The common cutaneous adverse effects associated with terbinafine therapy are urticaria, rash, and pruritus, usually occurring within a month of therapy. The other less common adverse effects are erythema multiforme, toxic epidermal necrolysis, Stevens–Johnson syndrome, erythema annulare-like eruption, fixed drug eruption, alopecia areata, flare up of dermatitis,[1] induction and exacerbation of psoriasis,[2],[3] and subacute cutaneous lupus-like eruption.[4] Pityriasis rosea is a rare adverse effect of terbinafine therapy.[5]

Pityriasis rosea is an inflammatory skin disease characterized by erythematous papulosquamous eruptions localized mainly to the trunk. Viral agents, especially human herpes virus 6 and 7, autoimmunity, drugs such as captopril, nonsteroidal anti-inflammatory drugs, barbiturates, metronidazole, isotretinoin, griseofulvin, terbinafine, and psychogenic factors have been proposed as possible etiological factors.[6] The initial lesion is larger than subsequent lesions and is called the herald patch. This herald patch is usually absent in drug induced pityriasis rosea; in our patient too, this feature was conspicuously absent. Itching was a prominent feature in our patient which is consistent with a drug reaction. Gupta et al.[5] have reported pityriasis rosea as an itchy rash beginning on the trunk after 4 weeks of regular treatment with terbinafine. The patient developed lesions after 18 days of regular treatment; however, he had been previously sensitized during the prior treatment with the drug.

Secondary syphilis can a have similar cutaneous presentation but is usually asymptomatic. The patient denied a history of unprotected sexual intercourse and VDRL was negative. Pityriasiform variant of seborrhoeic dermatitis was ruled out because other seborrhoeic sites were spared, and there were no previous episodes of such eruptions. The other supportive evidence in favor of a drug-induced reaction was the improvement noted in the lesions on stopping the offending drug. Pityriasis rosea typically occurs in the spring season with a history of preceding upper respiratory infection. The patient presented in winter without any prodrome. The Naranjo causality assessment score for this case was 6, thereby suggesting probable causal association of the adverse drug reaction with terbinafine.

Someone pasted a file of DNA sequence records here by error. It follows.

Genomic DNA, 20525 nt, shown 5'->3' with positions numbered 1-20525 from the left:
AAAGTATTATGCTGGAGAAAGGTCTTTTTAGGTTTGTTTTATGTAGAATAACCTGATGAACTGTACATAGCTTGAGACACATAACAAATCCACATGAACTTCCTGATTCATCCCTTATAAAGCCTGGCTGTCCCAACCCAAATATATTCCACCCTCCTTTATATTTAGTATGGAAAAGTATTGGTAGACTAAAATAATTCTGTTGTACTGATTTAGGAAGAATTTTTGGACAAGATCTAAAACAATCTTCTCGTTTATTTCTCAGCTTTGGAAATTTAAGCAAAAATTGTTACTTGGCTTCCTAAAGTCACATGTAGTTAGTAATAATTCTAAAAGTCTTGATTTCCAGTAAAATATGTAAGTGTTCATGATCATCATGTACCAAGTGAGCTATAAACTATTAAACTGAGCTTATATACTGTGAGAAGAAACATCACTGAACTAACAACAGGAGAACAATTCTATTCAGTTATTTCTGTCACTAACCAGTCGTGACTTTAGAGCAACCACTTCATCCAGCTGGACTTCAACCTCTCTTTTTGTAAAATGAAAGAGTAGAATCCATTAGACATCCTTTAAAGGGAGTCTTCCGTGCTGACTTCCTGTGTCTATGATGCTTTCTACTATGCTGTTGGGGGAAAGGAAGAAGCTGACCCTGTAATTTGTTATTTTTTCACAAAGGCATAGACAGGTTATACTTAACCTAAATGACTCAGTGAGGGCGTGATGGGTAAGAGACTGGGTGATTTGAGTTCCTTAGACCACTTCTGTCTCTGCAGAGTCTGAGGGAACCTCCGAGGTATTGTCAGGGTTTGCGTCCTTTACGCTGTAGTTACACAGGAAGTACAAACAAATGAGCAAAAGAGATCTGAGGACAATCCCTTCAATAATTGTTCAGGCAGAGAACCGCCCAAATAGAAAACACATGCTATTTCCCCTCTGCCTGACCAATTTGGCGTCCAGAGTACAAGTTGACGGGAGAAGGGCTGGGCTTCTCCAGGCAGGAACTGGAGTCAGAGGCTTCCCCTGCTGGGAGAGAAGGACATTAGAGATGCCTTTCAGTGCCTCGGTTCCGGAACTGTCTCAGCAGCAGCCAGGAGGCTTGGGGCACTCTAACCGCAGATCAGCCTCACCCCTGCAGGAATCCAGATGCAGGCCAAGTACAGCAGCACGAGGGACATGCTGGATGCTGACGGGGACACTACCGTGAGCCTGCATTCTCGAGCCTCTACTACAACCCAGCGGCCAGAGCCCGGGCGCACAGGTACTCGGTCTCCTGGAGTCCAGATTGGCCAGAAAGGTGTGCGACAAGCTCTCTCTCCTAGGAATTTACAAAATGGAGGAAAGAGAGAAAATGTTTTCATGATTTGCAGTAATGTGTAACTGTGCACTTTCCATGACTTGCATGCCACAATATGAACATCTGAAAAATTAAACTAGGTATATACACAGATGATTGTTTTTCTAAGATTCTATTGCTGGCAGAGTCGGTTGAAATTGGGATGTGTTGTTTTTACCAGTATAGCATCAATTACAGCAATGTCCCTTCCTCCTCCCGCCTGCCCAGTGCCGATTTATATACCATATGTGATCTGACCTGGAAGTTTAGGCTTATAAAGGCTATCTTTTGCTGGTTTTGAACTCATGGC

It is recommended that all patients who receive terbinafine therapy should be counseled about the possible adverse effects and instructed to discontinue the drug and report to the physician if a cutaneous eruption develops.

Financial Support and Sponsorship

Nil.

Conflicts of Interest

There are no conflicts of interest.

References

1Amichai B, Grunwald MH. Adverse drug reactions of the new oral antifungal agents – Terbinafine, fluconazole, and itraconazole. Int J Dermatol 1998;37:410-5.
2Gupta AK, Sibbald RG, Knowles SR, Lynde CW, Shear NH. Terbinafine therapy may be associated with the development of psoriasis de novo or its exacerbation: Four case reports and a review of drug-induced psoriasis. J Am Acad Dermatol 1997;36(5 Pt 2):858-62.
3Verros CD, Rallis E. The role of terbinafine in induction and/or exacerbation of psoriasis. Int J Dermatol 2013;52:1155-6.
4Hill VA, Chow J, Cowley N, Marsden RA. Subacute lupus erythematosus-like eruption due to terbinafine: Report of three cases. Br J Dermatol 2003;148:1056.
5Gupta AK, Lynde CW, Lauzon GJ, Mehlmauer MA, Braddock SW, Miller CA, et al. Cutaneous adverse effects associated with terbinafine therapy: 10 case reports and a review of the literature. Br J Dermatol 1998;138:529-32.
6González LM, Allen R, Janniger CK, Schwartz RA. Pityriasis rosea: An important papulosquamous disorder. Int J Dermatol 2005;44:757-64.